Accountability and Relationship Management

Recently, in my discussions on accountability, I discussed the necessity for self-awareness in management and teamwork. Understanding our own motivations, behaviours, boundaries, and expectations allows us to better understand our triggers, habits, and responses to the situations we find ourselves in. This all boils down to self-management, but it is time we stop looking inward and start looking at how we manage other people.
Accountability is a two-way street, it only works when all parties involved are self-managing, but this is only one half of the equation, the other half being relationship management.

Much of our ability to manage relationships falls under the purview of our emotional intelligence. The ability to sense, understand, and act appropriately to your emotions is part of self-management; the ability to do so for others is relationship management.

Empathy isn’t really a topic which sees much discussion in a business context, partly because it is considered ‘touchy-feely’, but also, because it is a soft skill, it isn’t really part of any business management course.
This has led to a lack of empathy in the business environment, which isn’t helped by the confusion between empathy and sympathy.

Sympathy creates distance between people, it sidesteps the situation and isn’t really useful, “I’m sorry that happened, now let’s go have lunch and talk about that project that’s due next week”.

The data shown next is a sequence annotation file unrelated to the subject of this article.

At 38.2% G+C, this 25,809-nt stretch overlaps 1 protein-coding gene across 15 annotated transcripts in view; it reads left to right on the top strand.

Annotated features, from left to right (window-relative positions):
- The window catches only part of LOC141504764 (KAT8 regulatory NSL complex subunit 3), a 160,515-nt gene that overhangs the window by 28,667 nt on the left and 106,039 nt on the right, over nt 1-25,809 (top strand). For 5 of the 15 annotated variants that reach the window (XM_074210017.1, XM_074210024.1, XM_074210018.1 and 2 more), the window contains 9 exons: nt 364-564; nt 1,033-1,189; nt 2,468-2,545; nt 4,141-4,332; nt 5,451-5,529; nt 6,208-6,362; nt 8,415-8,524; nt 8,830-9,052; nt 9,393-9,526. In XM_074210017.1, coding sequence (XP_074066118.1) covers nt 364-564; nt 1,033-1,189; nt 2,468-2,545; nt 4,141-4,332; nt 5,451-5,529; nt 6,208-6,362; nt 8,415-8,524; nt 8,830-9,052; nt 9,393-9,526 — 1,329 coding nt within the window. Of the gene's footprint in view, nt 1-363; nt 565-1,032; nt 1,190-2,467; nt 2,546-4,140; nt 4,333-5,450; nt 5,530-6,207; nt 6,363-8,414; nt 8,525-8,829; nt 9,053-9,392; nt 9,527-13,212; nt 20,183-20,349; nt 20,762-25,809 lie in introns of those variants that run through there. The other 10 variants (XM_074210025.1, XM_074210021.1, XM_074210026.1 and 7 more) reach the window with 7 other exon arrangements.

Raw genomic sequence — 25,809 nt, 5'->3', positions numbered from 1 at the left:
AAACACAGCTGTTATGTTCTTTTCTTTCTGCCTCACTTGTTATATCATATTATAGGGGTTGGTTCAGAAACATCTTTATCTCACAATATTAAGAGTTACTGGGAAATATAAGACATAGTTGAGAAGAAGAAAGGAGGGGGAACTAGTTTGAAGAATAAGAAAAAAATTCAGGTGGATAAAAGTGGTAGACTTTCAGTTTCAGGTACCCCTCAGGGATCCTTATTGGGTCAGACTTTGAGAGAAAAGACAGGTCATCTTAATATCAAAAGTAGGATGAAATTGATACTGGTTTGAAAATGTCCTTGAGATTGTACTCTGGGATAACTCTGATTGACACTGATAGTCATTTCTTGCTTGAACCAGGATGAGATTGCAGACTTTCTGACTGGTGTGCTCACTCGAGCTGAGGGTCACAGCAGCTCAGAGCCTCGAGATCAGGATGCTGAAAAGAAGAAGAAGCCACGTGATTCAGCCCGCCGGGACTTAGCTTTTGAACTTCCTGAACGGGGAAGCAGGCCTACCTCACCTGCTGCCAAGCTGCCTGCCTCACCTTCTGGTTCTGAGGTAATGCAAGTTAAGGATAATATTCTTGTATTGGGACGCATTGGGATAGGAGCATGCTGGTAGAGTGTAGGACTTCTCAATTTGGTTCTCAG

Empathy is quite the opposite, creating connection and directly addressing the situation at hand.

According to nursing scholar Theresa Wiseman, empathy has four main attributes.

  1. The ability to walk in someone else’s shoes.
    Understanding someone else’s struggles is about perspective, you may not have the same struggles or traumas as they do, but you can imagine what it would be like if you did.
  2. Being non-judgemental.
    To judge another person’s situation is to discount their experiences. To truly understand someone else’s perspective is to understand that your life experiences do not encompass everything a person could ever go through, and that your situation will not always match up with those of others, there will be entire facets of another person’s life that you are entirely unfamiliar with.
  3. Understanding and recognising the emotions of others.
    This requires you to be in touch with your own feelings, and to be able to set them aside, allowing you to focus on the person you’re helping.
  4. Communicating that you see and understand the other person’s emotions.
    To let someone know that you can see what they’re going through, and that you understand, is to validate their emotions and express your acknowledgement of their distress.

To clarify, empathy is not doing someone else’s work for them or solving the problem on their behalf, in the workplace empathy is about working together with the distressed person to resolve the issue. If, however, the problem is a personal matter, as a manager or co-worker, be a sounding board or a shoulder to cry on but understand that it is not within your purview to get involved.

Understanding problems in the workplace is something best approached with empathy, because the questions we ask from an empathic standpoint are the ones that will help us get to the root cause of the problem, and unless we understand why an employee is distressed, we won’t know what kind of impact it could have on their work.